An American Indian tribe in North Dakota on Wednesday asked a federal appeals court to expedite their decision on whether the construction of two pipelines underneath a Missouri River reservoir needs tribal permission.

The Mandan, Hidatsa, and Arikara Nation, also known as the Three Affiliated Tribes, say they own mineral rights under Lake Sakakawea and have not been assured that the water would not be negatively impacted by the Sacagawea pipeline project.

The 70-mile, $125-million Sacagawea oil pipeline is complete, according to pipeline developer Paradigm Energy Partners, but the company needs to complete the $16.6 million gas pipeline by the first of November and are experiencing difficulties due to the delays.

The tribes first brought the appeal to court last month requesting that the line be halted, but the U.S. district court judge temporarily allowed the pipeline developers to continue construction saying that it received the proper permits from the U.S. Army Corps of Engineers to build the pipeline underneath the lake.

The pair of pipelines would run approximately 100 feet beneath Lake Sakakawea at the reservoir’s narrowest point and will use the “most environmentally responsible and safest method of river crossing,” according to the company’s project site.

Houston Chronicle
Sacagawea Pipeline Company, LLC

Enbridge: Northern Gateway Will Not Appeal Court Decision on Proposed Pipeline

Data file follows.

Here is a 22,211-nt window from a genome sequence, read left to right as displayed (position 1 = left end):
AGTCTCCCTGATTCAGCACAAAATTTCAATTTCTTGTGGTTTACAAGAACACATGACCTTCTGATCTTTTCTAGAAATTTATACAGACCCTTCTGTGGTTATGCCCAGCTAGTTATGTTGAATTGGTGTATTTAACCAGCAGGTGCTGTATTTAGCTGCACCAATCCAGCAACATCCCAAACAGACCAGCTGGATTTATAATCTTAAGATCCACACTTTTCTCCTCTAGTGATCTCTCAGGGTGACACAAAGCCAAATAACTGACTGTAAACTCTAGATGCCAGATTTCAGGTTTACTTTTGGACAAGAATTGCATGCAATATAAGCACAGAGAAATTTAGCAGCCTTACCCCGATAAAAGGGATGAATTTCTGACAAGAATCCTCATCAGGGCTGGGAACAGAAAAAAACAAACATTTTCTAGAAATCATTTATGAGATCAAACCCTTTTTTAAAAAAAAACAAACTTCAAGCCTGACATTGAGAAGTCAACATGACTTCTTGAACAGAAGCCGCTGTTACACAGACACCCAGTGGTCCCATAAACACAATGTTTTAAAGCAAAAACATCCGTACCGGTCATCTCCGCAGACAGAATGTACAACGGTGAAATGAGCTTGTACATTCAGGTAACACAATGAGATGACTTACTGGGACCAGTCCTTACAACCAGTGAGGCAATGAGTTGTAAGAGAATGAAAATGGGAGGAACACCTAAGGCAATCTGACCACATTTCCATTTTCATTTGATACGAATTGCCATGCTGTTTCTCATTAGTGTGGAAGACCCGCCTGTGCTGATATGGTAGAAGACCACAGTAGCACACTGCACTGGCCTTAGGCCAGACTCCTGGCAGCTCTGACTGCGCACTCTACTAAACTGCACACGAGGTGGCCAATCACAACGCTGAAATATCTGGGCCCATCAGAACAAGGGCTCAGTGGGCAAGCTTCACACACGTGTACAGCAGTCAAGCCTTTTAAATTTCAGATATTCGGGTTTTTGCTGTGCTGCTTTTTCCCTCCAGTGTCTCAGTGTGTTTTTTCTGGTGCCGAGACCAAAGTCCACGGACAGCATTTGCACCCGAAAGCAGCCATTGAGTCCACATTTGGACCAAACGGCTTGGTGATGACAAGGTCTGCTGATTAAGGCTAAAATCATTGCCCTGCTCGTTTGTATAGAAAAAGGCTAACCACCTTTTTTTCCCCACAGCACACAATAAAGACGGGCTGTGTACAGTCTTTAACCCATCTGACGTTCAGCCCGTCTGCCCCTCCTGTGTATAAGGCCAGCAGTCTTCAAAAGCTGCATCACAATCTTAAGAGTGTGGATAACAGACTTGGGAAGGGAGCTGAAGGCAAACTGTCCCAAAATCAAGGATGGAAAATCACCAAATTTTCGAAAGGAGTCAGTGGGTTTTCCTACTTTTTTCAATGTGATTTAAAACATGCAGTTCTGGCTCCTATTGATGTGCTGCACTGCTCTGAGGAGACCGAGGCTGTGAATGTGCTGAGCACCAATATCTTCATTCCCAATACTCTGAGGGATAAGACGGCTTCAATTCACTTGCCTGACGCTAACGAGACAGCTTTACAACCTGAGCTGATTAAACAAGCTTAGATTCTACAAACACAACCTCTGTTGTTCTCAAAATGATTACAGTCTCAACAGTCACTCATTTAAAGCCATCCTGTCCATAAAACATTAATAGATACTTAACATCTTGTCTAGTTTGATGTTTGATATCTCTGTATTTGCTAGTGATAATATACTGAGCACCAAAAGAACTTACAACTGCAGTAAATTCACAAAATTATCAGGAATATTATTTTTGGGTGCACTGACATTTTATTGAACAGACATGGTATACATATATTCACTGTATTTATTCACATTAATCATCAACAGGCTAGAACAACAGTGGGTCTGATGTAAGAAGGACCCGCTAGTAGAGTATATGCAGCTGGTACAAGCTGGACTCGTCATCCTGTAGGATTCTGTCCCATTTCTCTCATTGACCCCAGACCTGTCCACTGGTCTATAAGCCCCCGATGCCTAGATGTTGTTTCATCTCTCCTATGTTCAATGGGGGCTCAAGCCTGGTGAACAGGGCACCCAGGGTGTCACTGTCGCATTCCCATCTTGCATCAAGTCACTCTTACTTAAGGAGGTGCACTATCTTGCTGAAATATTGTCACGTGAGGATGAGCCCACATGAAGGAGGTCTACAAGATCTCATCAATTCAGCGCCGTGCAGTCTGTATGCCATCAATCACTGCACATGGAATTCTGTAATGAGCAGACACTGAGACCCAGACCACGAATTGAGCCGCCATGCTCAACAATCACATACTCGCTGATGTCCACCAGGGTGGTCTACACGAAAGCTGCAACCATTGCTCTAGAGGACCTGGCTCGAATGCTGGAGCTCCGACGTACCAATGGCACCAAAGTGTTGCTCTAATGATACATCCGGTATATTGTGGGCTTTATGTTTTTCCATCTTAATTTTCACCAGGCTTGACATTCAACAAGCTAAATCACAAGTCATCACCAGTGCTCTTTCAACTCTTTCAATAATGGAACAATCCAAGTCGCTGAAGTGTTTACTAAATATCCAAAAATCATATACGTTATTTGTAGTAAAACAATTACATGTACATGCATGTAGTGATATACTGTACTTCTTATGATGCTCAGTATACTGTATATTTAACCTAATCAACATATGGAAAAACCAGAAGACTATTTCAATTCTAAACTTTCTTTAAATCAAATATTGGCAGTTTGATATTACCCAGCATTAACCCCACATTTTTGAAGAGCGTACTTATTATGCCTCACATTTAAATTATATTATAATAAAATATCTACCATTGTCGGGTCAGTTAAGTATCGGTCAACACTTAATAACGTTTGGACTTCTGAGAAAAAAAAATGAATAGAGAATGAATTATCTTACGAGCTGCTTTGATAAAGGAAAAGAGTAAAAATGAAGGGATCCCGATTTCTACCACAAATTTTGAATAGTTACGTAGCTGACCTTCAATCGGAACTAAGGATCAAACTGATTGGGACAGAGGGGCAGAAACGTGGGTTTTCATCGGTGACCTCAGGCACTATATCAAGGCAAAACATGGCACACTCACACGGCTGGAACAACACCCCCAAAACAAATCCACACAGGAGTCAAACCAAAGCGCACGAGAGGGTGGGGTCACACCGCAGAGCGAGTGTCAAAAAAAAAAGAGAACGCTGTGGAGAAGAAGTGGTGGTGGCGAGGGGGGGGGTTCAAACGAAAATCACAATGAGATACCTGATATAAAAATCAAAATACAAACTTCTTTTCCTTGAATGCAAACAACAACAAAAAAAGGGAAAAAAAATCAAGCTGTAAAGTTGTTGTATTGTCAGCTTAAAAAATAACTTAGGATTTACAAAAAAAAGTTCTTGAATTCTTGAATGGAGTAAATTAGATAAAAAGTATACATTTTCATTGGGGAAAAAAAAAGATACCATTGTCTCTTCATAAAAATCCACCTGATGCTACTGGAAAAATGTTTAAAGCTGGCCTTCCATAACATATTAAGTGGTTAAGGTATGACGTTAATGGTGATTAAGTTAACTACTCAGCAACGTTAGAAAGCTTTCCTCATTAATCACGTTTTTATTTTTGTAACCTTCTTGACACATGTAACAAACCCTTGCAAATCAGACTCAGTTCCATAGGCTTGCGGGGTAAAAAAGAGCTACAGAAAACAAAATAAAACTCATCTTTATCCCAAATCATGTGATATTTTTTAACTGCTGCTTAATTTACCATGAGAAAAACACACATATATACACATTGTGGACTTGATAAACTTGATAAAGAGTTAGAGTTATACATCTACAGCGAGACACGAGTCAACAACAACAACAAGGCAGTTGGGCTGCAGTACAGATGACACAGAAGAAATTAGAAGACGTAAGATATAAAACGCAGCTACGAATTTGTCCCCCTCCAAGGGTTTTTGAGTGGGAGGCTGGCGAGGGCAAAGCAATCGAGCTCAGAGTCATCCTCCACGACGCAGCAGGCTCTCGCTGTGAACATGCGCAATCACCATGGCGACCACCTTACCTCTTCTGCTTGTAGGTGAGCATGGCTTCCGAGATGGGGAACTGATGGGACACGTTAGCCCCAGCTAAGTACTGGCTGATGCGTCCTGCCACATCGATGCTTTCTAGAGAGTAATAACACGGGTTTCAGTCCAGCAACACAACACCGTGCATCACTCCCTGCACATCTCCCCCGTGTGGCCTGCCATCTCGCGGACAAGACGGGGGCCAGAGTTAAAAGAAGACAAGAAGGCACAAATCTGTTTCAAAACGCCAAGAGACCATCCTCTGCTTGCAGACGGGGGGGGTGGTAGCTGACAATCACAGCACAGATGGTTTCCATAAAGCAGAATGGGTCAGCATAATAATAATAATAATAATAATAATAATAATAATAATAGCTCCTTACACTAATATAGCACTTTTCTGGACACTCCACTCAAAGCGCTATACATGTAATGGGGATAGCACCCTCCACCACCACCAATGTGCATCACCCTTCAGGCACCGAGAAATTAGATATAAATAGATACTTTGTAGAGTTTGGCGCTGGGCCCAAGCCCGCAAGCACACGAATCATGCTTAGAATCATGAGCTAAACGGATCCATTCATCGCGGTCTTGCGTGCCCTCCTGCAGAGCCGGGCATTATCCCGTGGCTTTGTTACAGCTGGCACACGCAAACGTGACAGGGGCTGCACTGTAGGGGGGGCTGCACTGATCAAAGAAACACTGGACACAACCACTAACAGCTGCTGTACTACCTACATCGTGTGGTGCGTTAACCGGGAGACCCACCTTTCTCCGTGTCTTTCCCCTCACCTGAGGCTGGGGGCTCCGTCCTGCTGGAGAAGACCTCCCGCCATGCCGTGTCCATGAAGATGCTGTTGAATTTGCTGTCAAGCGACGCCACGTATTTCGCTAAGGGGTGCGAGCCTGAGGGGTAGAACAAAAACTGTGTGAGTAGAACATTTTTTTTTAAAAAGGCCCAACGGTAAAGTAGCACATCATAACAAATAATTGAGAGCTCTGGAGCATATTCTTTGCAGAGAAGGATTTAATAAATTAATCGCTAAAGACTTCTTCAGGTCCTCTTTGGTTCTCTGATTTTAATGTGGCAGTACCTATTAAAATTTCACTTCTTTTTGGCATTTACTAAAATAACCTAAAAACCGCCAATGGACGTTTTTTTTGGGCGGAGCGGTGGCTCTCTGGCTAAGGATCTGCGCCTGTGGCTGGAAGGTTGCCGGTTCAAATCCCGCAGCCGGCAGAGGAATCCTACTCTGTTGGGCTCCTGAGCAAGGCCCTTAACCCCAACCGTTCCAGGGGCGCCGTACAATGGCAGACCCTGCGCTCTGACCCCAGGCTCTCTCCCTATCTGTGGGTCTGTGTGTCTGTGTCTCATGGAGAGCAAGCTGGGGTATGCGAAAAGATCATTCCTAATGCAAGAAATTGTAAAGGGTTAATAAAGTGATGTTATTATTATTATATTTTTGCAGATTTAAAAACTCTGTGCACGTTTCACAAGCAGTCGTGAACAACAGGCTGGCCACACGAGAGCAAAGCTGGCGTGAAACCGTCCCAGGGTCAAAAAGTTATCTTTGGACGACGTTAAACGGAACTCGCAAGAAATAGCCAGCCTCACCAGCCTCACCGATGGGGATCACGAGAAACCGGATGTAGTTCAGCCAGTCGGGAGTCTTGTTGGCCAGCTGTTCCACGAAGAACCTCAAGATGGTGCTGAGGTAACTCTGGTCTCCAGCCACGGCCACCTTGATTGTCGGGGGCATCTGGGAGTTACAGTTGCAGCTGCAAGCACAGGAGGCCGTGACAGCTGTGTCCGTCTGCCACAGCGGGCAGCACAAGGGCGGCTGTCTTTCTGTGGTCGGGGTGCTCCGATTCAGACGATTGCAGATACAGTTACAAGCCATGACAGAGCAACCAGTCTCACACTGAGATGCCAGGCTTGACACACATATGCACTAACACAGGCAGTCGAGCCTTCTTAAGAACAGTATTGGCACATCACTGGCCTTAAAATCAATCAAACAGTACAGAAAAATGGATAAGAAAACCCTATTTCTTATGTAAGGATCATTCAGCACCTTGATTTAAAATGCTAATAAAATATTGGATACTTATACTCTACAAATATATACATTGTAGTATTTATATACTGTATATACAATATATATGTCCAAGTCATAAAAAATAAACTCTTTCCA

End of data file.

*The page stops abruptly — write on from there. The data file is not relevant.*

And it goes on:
Northern Gateway Pipeline Map (Northern Gateway)

Developers of the Northern Gateway pipeline said they will not appeal a federal court decision to overturn permits for the pipeline that would run to Canada’s pacific coast.

The Federal Court of Appeal ruled on June 30 that the National Energy Board’s previous approval of the Northern Gateway pipeline was acceptable on the condition that Enbridge seek further consultation with aboriginal groups.

“We believe that meaningful consultation and collaboration, and not litigation, is the best path forward for everyone involved. We look forward to working with the government and Aboriginal communities in the renewed consultation process,” said John Carruthers, President of the Northern Gateway project at Enbridge, in a statement.

The Northern Gateway pipeline would run approximately 1,177 kilometers (731 miles) carrying crude oil and blended bitumen from Bruderheim, Alberta to Kitimat, British Columbia.

Northern Gateway

Canadian Court Overturns Enbridge Northern Gateway Pipeline Approval

The Supreme Court of Canada building. By Saffron Blaze (Own work) [Resolution restricted-by-sa (undefined)], via Wikimedia Commons

Enbridge’s Northern Gateway pipeline is delayed once again as Canada’s Federal Court of Appeal overturned the approval of the project that is facing much opposition from environmentalists and aboriginal groups.

The Canadian court released its decision on Thursday, saying that the government did not properly consult with aboriginal groups about the pipeline project. The proposal has now been sent back to Prime Minister Trudeau’s cabinet for “prompt redetermination.”

The government said in a statement Thursday that it will review the ruling of the project before taking next steps and reaffirmed its promise to build a “nation-to-nation” relationship with the aboriginal groups.

Enbridge is still committed to the $6.1 billion (C$7.9 billion) Northern Gateway pipeline that would run 730 miles (1,177 km) and transport Alberta oil to the Pacific coast for shipment to Asia. The project was first proposed a decade ago and was endorsed by former Prime Minister Stephen Harper back in 2014. It is the only major proposed domestic pipeline to have won federal government approval.

Prime Minister Justin Trudeau and his cabinet must tackle the decision on whether or not to renew the pipeline project--a decision that has the potential to either anger the pipeline’s opponents or upset the oil industry in Alberta.